Editor’s Note: This post was first published on August 16 here.
Yesterday I published a post at NewsReal Blog explaining the anti-Semitism embedded within Islam and the consequences we see today as a result.
John Guardiano submitted a rebuttal. His response in a nutshell: I’m helping the enemy by agreeing that their interpretation with Islam is correct. Instead of telling the truth about Islam — “demonizing” Islam in John’s words — I should be embracing some supposed “moderate Islam.” I should be labeling those who want to kill Jews and impose Sharia on the planet as “misinterpreters” of true Islam.
I decided to reject John’s post as he submitted it and explained my reasoning over the course of several time-consuming emails. John decided to publish this rebuttal at Frum Forum today instead. So now John is basically insisting that I make public my rationale for rejecting the piece. Very well.
Why did I pass on John’s post? First, because we’ve already had this debate about Islam with John before and by the end of it last time it became clear that John was talking through his hat on the subject. He has not studied Islam as deeply as a scholar like Robert Spencer. (He was unable to respond to Robert’s reply in the previous dialogue.) He does not know more than ex-Muslims who grew up in the culture and religion, namely Nonie Darwish, Walid Shoebat, Wafa Sultan, Ayaan Hirsi Ali, and my dear friend Bosch Fawstin.
Second, he didn’t really respond to any of the arguments I made in my post. He just brought up something irrelevant — usury laws in Sharia during the Middle Ages — and thought that the very direct calls to violence could be similarly sidestepped through some sort of legalese. (How the hell does one stay true to the spirit of the Sharia’s direct command of executing apostates while getting around the language?)
Third, he misidentified Calvin Freiburger as someone who disagrees with the Spencer/Darwish/Shoebat/Sultan/Ali/Freedom Center understanding of Islam. Calvin just thinks that using the phrase “eradicate Islam” is tactically bad in that it might be misinterpreted as meaning “kill all Muslims.” (Fourth, John misinterpreted Daniel Pipes’ position as I’ll explain shortly.)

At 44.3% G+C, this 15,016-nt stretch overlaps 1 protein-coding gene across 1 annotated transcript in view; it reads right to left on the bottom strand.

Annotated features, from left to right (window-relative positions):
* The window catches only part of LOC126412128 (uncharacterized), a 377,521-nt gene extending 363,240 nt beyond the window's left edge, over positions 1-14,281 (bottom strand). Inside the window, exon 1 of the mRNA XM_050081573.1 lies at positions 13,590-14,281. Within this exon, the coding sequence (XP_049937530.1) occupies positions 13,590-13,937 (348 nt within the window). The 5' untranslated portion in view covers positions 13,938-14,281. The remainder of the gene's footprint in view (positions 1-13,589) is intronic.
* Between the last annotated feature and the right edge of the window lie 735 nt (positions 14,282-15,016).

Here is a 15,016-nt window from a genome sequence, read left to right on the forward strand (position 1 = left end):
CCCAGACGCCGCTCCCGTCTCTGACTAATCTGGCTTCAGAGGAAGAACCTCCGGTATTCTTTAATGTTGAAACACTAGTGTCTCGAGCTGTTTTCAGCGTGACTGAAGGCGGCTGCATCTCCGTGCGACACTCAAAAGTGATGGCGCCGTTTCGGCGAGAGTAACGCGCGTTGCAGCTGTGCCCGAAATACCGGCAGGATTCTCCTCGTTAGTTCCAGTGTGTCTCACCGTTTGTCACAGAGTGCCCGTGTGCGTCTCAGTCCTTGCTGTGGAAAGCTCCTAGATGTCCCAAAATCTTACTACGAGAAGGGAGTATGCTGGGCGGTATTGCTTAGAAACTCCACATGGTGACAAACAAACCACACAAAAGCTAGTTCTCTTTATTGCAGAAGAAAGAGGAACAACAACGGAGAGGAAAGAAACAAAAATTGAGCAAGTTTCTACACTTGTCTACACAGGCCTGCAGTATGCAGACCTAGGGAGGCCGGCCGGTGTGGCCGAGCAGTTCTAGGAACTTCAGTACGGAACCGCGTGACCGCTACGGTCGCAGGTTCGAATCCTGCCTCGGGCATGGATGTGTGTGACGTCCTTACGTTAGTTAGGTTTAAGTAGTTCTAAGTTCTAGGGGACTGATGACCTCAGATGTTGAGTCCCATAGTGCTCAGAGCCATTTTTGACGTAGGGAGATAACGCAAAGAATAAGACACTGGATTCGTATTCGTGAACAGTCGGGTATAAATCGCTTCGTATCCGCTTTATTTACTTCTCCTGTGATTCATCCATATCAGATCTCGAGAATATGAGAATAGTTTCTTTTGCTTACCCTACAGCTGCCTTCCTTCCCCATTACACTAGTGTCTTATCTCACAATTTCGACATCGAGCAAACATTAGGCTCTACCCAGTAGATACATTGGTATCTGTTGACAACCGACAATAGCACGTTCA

And fifth, because John failed to support his key claim: that “moderate Islam” (defined as an Islam that’s a personal spiritual faith, that embraces religious pluralism, rejects Sharia law, denounces their Prophet’s anti-Semitism, denounces their Prophet’s ambitions to take over the world, denounces their Prophet’s injunction that wife-beating is OK, denounces death for apostates, and denounces their Prophet’s call for genocide of the Jews) exists today in any substantive, meaningful form. In other words: where are the Muslims who boldly reject Koranic literalism?
I told John that I would publish a post from him challenging me on this subject if he would provide evidence for his claim that “moderate Islam” exists. I wrote to him,
“Who are the champions of this school and how many Muslims embrace it? You claim that it exists so PROVE it. If you’re right then it shouldn’t be hard.”
In fact I further set the condition that the next post we publish of John’s at NewsReal Blog would be devoted to this subject. He could either present his evidence that he’s correct and that “moderate Islam” exists today in a meaningful form or he could write about how his mind was changed and he had accepted that “moderate Islam” was a dream. We weren’t interested in other posts from him until he addressed this subject. John had ducked this issue in the past — and he was going to duck it again — unless he was forced to confront it so he could continue publishing at NRB on the subjects he cares the most about (namely, gays in the military, not giving up in Afghanistan, adequately funding the military, and having a “big tent conservatism.”) That John has just gone ahead and published his post at Frum Forum is further evidence that he does not want to actually take this subject seriously by doing the necessary research.
Pipes — who John cites as supposedly supporting his “moderate Islam” fantasy — does not agree with his claims. Pipes agrees with Spencer’s analysis of Islam as it was and is today.
What John is unable to grasp is that while Pipes does not argue a “moderate Islam” exists now, he does have hope that it could develop. This is a wholly different proposition than what John puts forward in an unsupported fashion — that “moderate Islam” already exists now and we should support it but not “demonizing” all of Islam.